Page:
Floating Solar Panels: World’s Largest Installation to Set Sail This Year
The Netherlands is set to play host to the world’s largest collection of solar panel islands, capable of withstanding high wind speeds and repositioning itself to track the sun in the sky. The installation will cover around half the surface area of North Holland’s Andijk reservoir, used by water firm PWN to purify and supply 25 million cubic meters of drinking water.
“There is a lot of pressure from pressure environmental groups about wind turbines, so the alternative to land is water. But what does it do to the water quality?” Arnoud van Druten, managing director of Floating Solar, told The Guardian in a Sunday story. “Our design has the least impact on the ecosystem as possible so the water quality remains almost the same. At the same time, because the island is moving, we don’t have a fixed shadow shape.”
Floating photovoltaic panels — dubbed “floatovoltaics” by some — could offer a promising solution for helping to transition the world onto sustainable energy. The technology has boomed from the first demonstration 10 years ago in California, reaching over 100 sites at the end of 2017.
The Netherlands project is set to cover 15 islands with a total of 73,500 panels. The initial phase, covering three islands measuring around 460 feet in diameter each, is set to hit the water in November. While the company could have moved faster, it needed to ensure the birds had finished their migration season, giving them a three-month window to deploy the islands. The project will combine with another site involving static panels in nearby Hoofddorp to provide energy for 10,000 homes.
The panels use a sun-tracking algorithm to boost efficiency. Three buoys automatically turn to the light, using a computer-powered algorithm to gradually adjust the position. The developers argue that the position of the sun changes little over the course of a year, making it ripe for automation.
The system also moves in the case of severe weather, ensuring the waves can glide smoothly through the islands. Even without these changes, the islands can still withstand wind speeds of up to 60 mph. While it seems like it could pose more challenges versus a land-based installation, Van Druten claims the water has the advantage of cooling the cables during use.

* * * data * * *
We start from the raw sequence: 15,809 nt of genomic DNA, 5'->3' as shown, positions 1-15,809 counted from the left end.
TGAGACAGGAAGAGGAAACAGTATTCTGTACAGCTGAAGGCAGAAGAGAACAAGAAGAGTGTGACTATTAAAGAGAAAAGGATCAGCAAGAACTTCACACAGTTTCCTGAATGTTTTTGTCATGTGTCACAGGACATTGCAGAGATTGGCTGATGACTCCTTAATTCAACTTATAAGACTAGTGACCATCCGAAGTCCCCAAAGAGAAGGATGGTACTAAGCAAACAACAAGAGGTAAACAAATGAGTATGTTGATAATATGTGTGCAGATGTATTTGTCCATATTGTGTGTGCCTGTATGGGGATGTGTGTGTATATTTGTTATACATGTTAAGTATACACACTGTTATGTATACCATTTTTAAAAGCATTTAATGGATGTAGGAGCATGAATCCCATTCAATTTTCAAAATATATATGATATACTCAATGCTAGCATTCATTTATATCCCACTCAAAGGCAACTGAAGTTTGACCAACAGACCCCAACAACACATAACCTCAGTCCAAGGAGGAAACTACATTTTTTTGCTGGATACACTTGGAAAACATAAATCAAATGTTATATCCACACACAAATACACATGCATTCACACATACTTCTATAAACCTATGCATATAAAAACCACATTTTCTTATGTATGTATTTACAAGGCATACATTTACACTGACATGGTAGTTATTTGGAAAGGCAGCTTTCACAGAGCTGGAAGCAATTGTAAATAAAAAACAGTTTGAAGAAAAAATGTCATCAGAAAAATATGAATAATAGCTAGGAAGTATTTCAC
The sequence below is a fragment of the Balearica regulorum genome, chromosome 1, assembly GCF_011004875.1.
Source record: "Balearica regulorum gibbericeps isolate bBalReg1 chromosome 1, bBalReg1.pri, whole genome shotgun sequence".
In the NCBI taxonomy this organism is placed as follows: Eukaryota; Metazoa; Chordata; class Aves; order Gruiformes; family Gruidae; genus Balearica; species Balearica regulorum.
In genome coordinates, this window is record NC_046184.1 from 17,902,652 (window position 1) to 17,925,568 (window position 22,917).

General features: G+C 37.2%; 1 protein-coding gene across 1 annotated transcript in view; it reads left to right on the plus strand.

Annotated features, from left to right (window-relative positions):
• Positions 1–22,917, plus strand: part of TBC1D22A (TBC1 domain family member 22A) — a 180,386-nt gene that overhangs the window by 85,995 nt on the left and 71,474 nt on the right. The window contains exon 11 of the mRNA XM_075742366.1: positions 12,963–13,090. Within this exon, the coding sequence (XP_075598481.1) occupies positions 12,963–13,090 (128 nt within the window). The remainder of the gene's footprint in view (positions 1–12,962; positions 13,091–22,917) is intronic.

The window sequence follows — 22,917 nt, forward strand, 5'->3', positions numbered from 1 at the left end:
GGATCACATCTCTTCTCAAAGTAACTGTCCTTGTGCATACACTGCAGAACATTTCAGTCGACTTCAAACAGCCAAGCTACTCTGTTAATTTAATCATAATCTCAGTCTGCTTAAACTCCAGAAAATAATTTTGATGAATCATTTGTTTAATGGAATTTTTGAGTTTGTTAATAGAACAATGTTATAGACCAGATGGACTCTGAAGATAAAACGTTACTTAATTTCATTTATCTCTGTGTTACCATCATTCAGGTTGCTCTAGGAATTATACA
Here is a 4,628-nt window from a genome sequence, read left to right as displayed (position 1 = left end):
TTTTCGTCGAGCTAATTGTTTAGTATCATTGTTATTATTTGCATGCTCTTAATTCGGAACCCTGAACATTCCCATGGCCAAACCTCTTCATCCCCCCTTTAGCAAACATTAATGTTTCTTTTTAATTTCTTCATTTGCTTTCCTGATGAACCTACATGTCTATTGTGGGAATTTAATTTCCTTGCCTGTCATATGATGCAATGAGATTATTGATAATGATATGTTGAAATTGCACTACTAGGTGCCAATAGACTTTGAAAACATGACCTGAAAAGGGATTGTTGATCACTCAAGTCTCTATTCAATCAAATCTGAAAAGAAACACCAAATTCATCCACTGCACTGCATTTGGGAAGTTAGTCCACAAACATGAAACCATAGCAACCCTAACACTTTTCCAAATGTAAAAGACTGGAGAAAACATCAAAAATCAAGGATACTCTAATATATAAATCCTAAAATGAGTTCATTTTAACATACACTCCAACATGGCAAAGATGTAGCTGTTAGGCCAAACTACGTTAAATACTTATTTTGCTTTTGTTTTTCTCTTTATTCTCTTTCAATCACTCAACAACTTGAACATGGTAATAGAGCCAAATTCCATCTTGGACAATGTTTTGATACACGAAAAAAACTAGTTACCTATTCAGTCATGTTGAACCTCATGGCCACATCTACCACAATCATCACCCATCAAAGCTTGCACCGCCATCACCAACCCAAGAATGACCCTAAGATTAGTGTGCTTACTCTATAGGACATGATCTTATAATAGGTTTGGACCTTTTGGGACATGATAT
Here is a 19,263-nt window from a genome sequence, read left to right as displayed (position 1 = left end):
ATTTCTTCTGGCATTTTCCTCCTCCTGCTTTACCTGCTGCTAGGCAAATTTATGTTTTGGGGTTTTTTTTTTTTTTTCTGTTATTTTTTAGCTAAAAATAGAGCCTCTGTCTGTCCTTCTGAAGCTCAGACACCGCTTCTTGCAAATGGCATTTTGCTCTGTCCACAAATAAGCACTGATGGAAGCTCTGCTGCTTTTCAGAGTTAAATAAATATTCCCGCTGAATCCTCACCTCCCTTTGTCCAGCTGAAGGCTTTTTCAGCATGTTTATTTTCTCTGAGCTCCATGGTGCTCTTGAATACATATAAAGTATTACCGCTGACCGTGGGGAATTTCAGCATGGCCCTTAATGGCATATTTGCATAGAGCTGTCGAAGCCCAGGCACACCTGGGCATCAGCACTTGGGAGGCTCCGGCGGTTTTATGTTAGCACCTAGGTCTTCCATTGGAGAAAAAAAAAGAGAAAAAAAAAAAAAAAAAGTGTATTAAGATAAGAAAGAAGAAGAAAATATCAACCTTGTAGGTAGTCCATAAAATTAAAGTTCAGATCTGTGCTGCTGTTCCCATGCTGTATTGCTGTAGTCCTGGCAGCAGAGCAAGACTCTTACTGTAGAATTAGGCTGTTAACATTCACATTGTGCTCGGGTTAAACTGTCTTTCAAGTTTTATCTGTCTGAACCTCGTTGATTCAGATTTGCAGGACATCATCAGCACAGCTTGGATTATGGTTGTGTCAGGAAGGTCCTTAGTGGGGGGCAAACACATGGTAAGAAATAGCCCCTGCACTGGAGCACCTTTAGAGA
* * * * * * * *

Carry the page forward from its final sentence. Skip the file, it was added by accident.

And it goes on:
If successful, it could help inspire similar projects. The National Renewable Energy Laboratory claims they could supply 10 percent of the United States’ energy, saving 2.1 million hectares of land. The team describes this as a “very conservative” estimate. Despite these figures, there are only seven such projects in the United States. Other countries have shown more interest, with Japan already hosting 56 of the 70 biggest installations and Thailand planning a combined 2.7 gigawatts of floating solar by 2037.
Similar projects could benefit the local ecosystem, reducing water evaporation and encouraging algae growth. These environmental benefits have been found in land-based facilities, like India’s Cochin International Airport which used the land underneath panels to grow 60 tons of vegetables in one year. Germany’s University of Hohenheim found that such “agrophotovoltaics” can boost land use efficiency by 60 percent.
The open ocean could prove a great resource for keeping global temperatures two degrees below pre-industrial levels. Carnegie Mellon University found in 2017 that open ocean wind farms could meet current global energy demand thanks to high speeds. In 2018, offshore wind grew by a staggering 20 percent. Beyond wind and solar, the United Nations is exploring an idea to build self-sustaining cities at sea, starting from scratch and possibly offering lessons for land-based living.
With 2018 the fourth-hottest year on record, these sort of ideas may be necessary now more than ever.